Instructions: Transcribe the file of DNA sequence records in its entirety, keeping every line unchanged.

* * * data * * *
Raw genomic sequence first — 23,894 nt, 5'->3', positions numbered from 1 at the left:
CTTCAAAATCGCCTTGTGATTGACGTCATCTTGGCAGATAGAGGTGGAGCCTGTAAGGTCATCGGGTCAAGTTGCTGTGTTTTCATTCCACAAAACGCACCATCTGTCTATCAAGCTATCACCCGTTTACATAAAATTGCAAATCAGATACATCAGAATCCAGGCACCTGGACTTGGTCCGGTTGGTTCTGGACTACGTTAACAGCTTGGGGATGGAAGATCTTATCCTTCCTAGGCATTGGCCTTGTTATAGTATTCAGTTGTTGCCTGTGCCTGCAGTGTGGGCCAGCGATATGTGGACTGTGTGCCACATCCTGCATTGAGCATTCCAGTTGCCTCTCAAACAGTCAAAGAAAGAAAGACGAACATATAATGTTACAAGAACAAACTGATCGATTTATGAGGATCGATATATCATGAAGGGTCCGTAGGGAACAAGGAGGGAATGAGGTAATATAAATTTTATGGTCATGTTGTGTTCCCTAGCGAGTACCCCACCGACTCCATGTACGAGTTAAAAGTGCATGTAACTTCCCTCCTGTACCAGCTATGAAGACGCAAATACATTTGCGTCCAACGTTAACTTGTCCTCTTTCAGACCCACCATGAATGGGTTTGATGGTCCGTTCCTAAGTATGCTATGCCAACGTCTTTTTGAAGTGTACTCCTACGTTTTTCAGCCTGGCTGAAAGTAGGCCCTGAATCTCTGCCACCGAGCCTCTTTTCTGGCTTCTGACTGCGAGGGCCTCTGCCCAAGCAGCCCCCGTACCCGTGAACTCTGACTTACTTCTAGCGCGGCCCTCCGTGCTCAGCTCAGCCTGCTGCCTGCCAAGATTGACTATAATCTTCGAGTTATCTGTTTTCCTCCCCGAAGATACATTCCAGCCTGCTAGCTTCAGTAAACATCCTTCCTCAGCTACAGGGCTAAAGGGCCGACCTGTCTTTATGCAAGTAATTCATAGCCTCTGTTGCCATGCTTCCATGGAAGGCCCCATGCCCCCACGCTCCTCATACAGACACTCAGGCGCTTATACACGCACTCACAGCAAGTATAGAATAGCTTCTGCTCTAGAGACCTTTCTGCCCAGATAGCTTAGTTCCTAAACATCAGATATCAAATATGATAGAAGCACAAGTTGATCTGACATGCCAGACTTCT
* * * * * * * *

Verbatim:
Raw genomic sequence first — 23,894 nt, 5'->3', positions numbered from 1 at the left:
CTTCAAAATCGCCTTGTGATTGACGTCATCTTGGCAGATAGAGGTGGAGCCTGTAAGGTCATCGGGTCAAGTTGCTGTGTTTTCATTCCACAAAACGCACCATCTGTCTATCAAGCTATCACCCGTTTACATAAAATTGCAAATCAGATACATCAGAATCCAGGCACCTGGACTTGGTCCGGTTGGTTCTGGACTACGTTAACAGCTTGGGGATGGAAGATCTTATCCTTCCTAGGCATTGGCCTTGTTATAGTATTCAGTTGTTGCCTGTGCCTGCAGTGTGGGCCAGCGATATGTGGACTGTGTGCCACATCCTGCATTGAGCATTCCAGTTGCCTCTCAAACAGTCAAAGAAAGAAAGACGAACATATAATGTTACAAGAACAAACTGATCGATTTATGAGGATCGATATATCATGAAGGGTCCGTAGGGAACAAGGAGGGAATGAGGTAATATAAATTTTATGGTCATGTTGTGTTCCCTAGCGAGTACCCCACCGACTCCATGTACGAGTTAAAAGTGCATGTAACTTCCCTCCTGTACCAGCTATGAAGACGCAAATACATTTGCGTCCAACGTTAACTTGTCCTCTTTCAGACCCACCATGAATGGGTTTGATGGTCCGTTCCTAAGTATGCTATGCCAACGTCTTTTTGAAGTGTACTCCTACGTTTTTCAGCCTGGCTGAAAGTAGGCCCTGAATCTCTGCCACCGAGCCTCTTTTCTGGCTTCTGACTGCGAGGGCCTCTGCCCAAGCAGCCCCCGTACCCGTGAACTCTGACTTACTTCTAGCGCGGCCCTCCGTGCTCAGCTCAGCCTGCTGCCTGCCAAGATTGACTATAATCTTCGAGTTATCTGTTTTCCTCCCCGAAGATACATTCCAGCCTGCTAGCTTCAGTAAACATCCTTCCTCAGCTACAGGGCTAAAGGGCCGACCTGTCTTTATGCAAGTAATTCATAGCCTCTGTTGCCATGCTTCCATGGAAGGCCCCATGCCCCCACGCTCCTCATACAGACACTCAGGCGCTTATACACGCACTCACAGCAAGTATAGAATAGCTTCTGCTCTAGAGACCTTTCTGCCCAGATAGCTTAGTTCCTAAACATCAGATATCAAATATGATAGAAGCACAAGTTGATCTGACATGCCAGACTTCT